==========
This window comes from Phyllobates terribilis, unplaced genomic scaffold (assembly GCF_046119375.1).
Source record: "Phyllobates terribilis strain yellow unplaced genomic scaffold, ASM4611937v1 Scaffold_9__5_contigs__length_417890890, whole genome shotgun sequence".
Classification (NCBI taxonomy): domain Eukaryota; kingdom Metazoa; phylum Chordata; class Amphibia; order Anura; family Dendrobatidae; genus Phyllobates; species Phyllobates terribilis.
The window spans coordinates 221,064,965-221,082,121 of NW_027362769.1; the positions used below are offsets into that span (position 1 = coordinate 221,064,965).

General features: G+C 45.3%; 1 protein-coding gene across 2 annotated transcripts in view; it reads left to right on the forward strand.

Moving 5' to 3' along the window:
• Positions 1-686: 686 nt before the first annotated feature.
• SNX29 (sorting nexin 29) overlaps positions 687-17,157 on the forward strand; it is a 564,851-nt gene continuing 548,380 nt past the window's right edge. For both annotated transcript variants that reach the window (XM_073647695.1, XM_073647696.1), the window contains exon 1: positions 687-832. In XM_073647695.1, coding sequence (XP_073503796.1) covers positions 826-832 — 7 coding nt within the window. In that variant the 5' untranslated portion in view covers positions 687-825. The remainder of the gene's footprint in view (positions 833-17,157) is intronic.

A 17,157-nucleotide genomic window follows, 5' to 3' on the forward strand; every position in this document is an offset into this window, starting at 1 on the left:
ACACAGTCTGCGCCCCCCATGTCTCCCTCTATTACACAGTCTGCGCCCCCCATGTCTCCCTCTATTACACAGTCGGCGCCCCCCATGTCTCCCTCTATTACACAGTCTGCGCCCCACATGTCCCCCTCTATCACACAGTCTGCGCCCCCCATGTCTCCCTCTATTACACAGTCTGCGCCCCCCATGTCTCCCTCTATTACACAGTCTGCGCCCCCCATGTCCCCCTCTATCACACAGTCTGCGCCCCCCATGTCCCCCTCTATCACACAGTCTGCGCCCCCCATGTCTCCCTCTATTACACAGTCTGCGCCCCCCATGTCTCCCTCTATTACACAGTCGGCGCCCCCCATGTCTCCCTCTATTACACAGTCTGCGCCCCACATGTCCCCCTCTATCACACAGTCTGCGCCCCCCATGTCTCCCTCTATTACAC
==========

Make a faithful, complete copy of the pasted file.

This window comes from Phyllobates terribilis, unplaced genomic scaffold (assembly GCF_046119375.1).
Source record: "Phyllobates terribilis strain yellow unplaced genomic scaffold, ASM4611937v1 Scaffold_9__5_contigs__length_417890890, whole genome shotgun sequence".
Classification (NCBI taxonomy): domain Eukaryota; kingdom Metazoa; phylum Chordata; class Amphibia; order Anura; family Dendrobatidae; genus Phyllobates; species Phyllobates terribilis.
The window spans coordinates 221,064,965-221,082,121 of NW_027362769.1; the positions used below are offsets into that span (position 1 = coordinate 221,064,965).

General features: G+C 45.3%; 1 protein-coding gene across 2 annotated transcripts in view; it reads left to right on the forward strand.

Moving 5' to 3' along the window:
• Positions 1-686: 686 nt before the first annotated feature.
• SNX29 (sorting nexin 29) overlaps positions 687-17,157 on the forward strand; it is a 564,851-nt gene continuing 548,380 nt past the window's right edge. For both annotated transcript variants that reach the window (XM_073647695.1, XM_073647696.1), the window contains exon 1: positions 687-832. In XM_073647695.1, coding sequence (XP_073503796.1) covers positions 826-832 — 7 coding nt within the window. In that variant the 5' untranslated portion in view covers positions 687-825. The remainder of the gene's footprint in view (positions 833-17,157) is intronic.

A 17,157-nucleotide genomic window follows, 5' to 3' on the forward strand; every position in this document is an offset into this window, starting at 1 on the left:
ACACAGTCTGCGCCCCCCATGTCTCCCTCTATTACACAGTCTGCGCCCCCCATGTCTCCCTCTATTACACAGTCGGCGCCCCCCATGTCTCCCTCTATTACACAGTCTGCGCCCCACATGTCCCCCTCTATCACACAGTCTGCGCCCCCCATGTCTCCCTCTATTACACAGTCTGCGCCCCCCATGTCTCCCTCTATTACACAGTCTGCGCCCCCCATGTCCCCCTCTATCACACAGTCTGCGCCCCCCATGTCCCCCTCTATCACACAGTCTGCGCCCCCCATGTCTCCCTCTATTACACAGTCTGCGCCCCCCATGTCTCCCTCTATTACACAGTCGGCGCCCCCCATGTCTCCCTCTATTACACAGTCTGCGCCCCACATGTCCCCCTCTATCACACAGTCTGCGCCCCCCATGTCTCCCTCTATTACAC